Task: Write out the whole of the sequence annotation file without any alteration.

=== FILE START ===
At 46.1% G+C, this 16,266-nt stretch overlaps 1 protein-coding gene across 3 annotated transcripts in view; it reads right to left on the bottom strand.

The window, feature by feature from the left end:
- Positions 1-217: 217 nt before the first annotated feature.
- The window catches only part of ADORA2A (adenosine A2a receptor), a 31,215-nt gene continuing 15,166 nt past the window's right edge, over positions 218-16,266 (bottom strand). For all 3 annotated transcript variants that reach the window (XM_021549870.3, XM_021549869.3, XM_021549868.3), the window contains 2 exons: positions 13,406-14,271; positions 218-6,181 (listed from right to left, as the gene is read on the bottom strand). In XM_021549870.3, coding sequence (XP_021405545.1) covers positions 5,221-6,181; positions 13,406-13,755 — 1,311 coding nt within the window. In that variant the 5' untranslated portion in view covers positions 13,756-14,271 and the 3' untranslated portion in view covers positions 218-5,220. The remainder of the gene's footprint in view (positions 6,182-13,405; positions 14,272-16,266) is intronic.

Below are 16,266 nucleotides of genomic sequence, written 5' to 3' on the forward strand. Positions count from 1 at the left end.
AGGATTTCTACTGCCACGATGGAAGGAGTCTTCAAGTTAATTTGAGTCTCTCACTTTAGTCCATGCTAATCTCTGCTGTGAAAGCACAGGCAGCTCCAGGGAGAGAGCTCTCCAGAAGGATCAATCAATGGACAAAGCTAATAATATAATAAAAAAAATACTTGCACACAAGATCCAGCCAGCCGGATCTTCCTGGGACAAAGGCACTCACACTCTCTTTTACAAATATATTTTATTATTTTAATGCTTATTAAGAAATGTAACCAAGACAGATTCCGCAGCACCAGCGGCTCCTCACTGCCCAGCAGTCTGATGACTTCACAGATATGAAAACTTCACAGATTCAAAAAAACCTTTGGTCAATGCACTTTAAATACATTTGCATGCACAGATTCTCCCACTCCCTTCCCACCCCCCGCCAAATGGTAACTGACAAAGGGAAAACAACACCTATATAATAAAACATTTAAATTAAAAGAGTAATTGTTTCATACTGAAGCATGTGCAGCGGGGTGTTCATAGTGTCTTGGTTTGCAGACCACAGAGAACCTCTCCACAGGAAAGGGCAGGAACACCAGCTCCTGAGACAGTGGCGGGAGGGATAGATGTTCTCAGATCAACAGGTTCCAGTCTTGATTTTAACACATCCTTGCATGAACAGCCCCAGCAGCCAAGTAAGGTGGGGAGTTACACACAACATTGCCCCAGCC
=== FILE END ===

At 46.1% G+C, this 16,266-nt stretch overlaps 1 protein-coding gene across 3 annotated transcripts in view; it reads right to left on the bottom strand.

The window, feature by feature from the left end:
- Positions 1-217: 217 nt before the first annotated feature.
- The window catches only part of ADORA2A (adenosine A2a receptor), a 31,215-nt gene continuing 15,166 nt past the window's right edge, over positions 218-16,266 (bottom strand). For all 3 annotated transcript variants that reach the window (XM_021549870.3, XM_021549869.3, XM_021549868.3), the window contains 2 exons: positions 13,406-14,271; positions 218-6,181 (listed from right to left, as the gene is read on the bottom strand). In XM_021549870.3, coding sequence (XP_021405545.1) covers positions 5,221-6,181; positions 13,406-13,755 — 1,311 coding nt within the window. In that variant the 5' untranslated portion in view covers positions 13,756-14,271 and the 3' untranslated portion in view covers positions 218-5,220. The remainder of the gene's footprint in view (positions 6,182-13,405; positions 14,272-16,266) is intronic.

Below are 16,266 nucleotides of genomic sequence, written 5' to 3' on the forward strand. Positions count from 1 at the left end.
AGGATTTCTACTGCCACGATGGAAGGAGTCTTCAAGTTAATTTGAGTCTCTCACTTTAGTCCATGCTAATCTCTGCTGTGAAAGCACAGGCAGCTCCAGGGAGAGAGCTCTCCAGAAGGATCAATCAATGGACAAAGCTAATAATATAATAAAAAAAATACTTGCACACAAGATCCAGCCAGCCGGATCTTCCTGGGACAAAGGCACTCACACTCTCTTTTACAAATATATTTTATTATTTTAATGCTTATTAAGAAATGTAACCAAGACAGATTCCGCAGCACCAGCGGCTCCTCACTGCCCAGCAGTCTGATGACTTCACAGATATGAAAACTTCACAGATTCAAAAAAACCTTTGGTCAATGCACTTTAAATACATTTGCATGCACAGATTCTCCCACTCCCTTCCCACCCCCCGCCAAATGGTAACTGACAAAGGGAAAACAACACCTATATAATAAAACATTTAAATTAAAAGAGTAATTGTTTCATACTGAAGCATGTGCAGCGGGGTGTTCATAGTGTCTTGGTTTGCAGACCACAGAGAACCTCTCCACAGGAAAGGGCAGGAACACCAGCTCCTGAGACAGTGGCGGGAGGGATAGATGTTCTCAGATCAACAGGTTCCAGTCTTGATTTTAACACATCCTTGCATGAACAGCCCCAGCAGCCAAGTAAGGTGGGGAGTTACACACAACATTGCCCCAGCC